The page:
John Boulter

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John Boulter is a British tenor best known for his appearances as a soloist in the BBC's long-running variety series The Black and White Minstrel Show. Along with bass Tony Mercer and baritone Dai Francis, Boulter was one of the show's three front men.

Early life[edit]

Boulter was born in Gillingham, Kent, and was educated at Gillingham Grammar School and later at Number One School of Technical Training in the Royal Air Force. From there he entered the Royal Academy of Music where he won Gold, Silver and Bronze Medals for his singing, and was awarded an Associateship of the Academy in recognition of his work. He was an "apprentice Airframe Fitter" in the RAF before becoming a professional singer.

Career[edit]

In 1960 he appeared in a South African production of Lock Up Your Daughters, and joined George Mitchell's Minstrels during the 1950s.[1] He went on to appear in the stage and television versions of The Black and White Minstrel Show and on recordings made by the troupe. He also appeared in the 1969 spin-off series, Music Music Music, in which the minstrels appeared without their blackface make-up, following accusations of racism against the show.

Boulter appeared as the male lead - Freddie Flowerdew - in the musical production of "Ask Dad" in the Jeeves and Wooster episode, "Introduction on Broadway."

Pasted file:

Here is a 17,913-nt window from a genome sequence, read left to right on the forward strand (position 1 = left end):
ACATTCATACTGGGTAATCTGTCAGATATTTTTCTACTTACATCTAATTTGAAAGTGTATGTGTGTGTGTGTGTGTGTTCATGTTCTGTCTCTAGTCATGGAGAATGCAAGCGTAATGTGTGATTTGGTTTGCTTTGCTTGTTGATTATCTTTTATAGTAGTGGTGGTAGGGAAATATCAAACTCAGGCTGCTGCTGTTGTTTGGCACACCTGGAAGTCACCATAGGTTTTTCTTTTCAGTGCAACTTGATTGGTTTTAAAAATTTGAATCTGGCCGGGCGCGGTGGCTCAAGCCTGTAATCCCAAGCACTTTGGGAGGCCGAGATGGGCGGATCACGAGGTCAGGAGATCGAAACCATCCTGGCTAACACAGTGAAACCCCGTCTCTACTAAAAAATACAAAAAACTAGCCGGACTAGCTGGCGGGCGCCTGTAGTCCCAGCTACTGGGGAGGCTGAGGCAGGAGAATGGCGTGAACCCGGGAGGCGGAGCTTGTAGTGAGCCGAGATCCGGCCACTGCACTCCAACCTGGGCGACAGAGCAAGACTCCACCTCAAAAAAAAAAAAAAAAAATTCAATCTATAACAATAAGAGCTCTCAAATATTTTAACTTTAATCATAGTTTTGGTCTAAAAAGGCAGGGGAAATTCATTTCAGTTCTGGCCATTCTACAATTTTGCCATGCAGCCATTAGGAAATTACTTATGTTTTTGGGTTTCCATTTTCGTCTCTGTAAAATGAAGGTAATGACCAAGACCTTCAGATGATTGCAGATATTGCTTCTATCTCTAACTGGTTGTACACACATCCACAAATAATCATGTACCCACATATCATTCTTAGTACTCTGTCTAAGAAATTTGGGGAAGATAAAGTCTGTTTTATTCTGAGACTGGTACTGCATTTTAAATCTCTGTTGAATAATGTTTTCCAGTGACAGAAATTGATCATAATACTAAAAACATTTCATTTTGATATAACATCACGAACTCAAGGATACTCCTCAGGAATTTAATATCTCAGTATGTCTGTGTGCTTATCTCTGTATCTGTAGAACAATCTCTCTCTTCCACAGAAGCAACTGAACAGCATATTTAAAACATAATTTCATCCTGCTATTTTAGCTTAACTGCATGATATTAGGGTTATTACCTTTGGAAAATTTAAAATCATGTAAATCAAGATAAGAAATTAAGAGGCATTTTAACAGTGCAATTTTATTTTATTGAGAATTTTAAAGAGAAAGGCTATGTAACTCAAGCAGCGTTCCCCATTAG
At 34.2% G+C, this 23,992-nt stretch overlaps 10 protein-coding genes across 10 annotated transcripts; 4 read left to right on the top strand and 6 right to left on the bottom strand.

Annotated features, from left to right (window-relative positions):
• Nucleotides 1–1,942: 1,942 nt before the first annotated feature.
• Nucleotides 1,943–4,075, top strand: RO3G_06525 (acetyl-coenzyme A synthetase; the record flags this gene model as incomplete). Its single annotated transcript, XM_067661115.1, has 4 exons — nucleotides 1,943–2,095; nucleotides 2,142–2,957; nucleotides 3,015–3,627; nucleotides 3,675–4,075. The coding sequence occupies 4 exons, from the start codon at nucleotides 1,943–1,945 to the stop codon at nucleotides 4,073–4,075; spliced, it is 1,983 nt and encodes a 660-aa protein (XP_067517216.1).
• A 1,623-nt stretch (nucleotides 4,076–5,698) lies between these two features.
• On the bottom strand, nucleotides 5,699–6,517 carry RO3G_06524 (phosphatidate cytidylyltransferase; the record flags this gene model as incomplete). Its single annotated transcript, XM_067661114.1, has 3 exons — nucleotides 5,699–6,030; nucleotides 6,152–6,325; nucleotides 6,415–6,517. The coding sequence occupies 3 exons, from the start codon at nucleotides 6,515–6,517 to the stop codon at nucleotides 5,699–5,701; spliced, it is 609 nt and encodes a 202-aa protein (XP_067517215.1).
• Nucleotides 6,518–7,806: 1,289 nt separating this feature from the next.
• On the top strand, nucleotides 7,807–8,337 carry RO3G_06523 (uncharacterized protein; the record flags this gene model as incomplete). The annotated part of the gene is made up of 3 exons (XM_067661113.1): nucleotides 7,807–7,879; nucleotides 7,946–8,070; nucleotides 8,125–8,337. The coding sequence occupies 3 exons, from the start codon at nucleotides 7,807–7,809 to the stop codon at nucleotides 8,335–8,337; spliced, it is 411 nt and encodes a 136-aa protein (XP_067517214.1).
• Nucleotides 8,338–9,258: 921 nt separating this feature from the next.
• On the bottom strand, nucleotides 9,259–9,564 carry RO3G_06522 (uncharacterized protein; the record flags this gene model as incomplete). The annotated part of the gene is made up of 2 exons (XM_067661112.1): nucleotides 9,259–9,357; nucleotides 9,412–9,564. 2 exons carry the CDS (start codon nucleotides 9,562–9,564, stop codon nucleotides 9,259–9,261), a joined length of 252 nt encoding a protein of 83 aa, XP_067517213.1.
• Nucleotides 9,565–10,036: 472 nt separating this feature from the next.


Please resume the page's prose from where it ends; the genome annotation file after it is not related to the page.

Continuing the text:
Family[edit]

In 1954 he married opera singer Loma St. Clair, with whom he had four children. Later, Boulter married West End musical star Anna Dawson.[2] The couple retired to New Zealand. John's daughters, Phillipa (Phil) Boulter and Francesca (Frankie) Boulter, are both singers and members of the synthpop group DATA.[3]

Recordings[4][edit]

As featured performer with the George Mitchell Minstrels[edit]

  • On Stage With The George Mitchell Minstrels (1962)
  • Here Come The Minstrels (1966)
  • Those Magnificent Minstrels (1969)

Solo[edit]

  • John Boulter Sings (1965)
  • The World's Great Love Songs (1968)
  • Abide With Me (1969)
  • John Boulter Sings The Words That Tell Of Life And Love (1976)
  • On Wings Of Song (1977)

References[edit]

  1. ^ Telegraph obituary: George Mitchell
  2. ^ Musical Theatre - Unsung Heroines
  3. ^ "Frankie Boulter". Discogs. Retrieved 2 April 2018.
  4. ^ "John Boulter". Discogs. Retrieved 2 April 2018.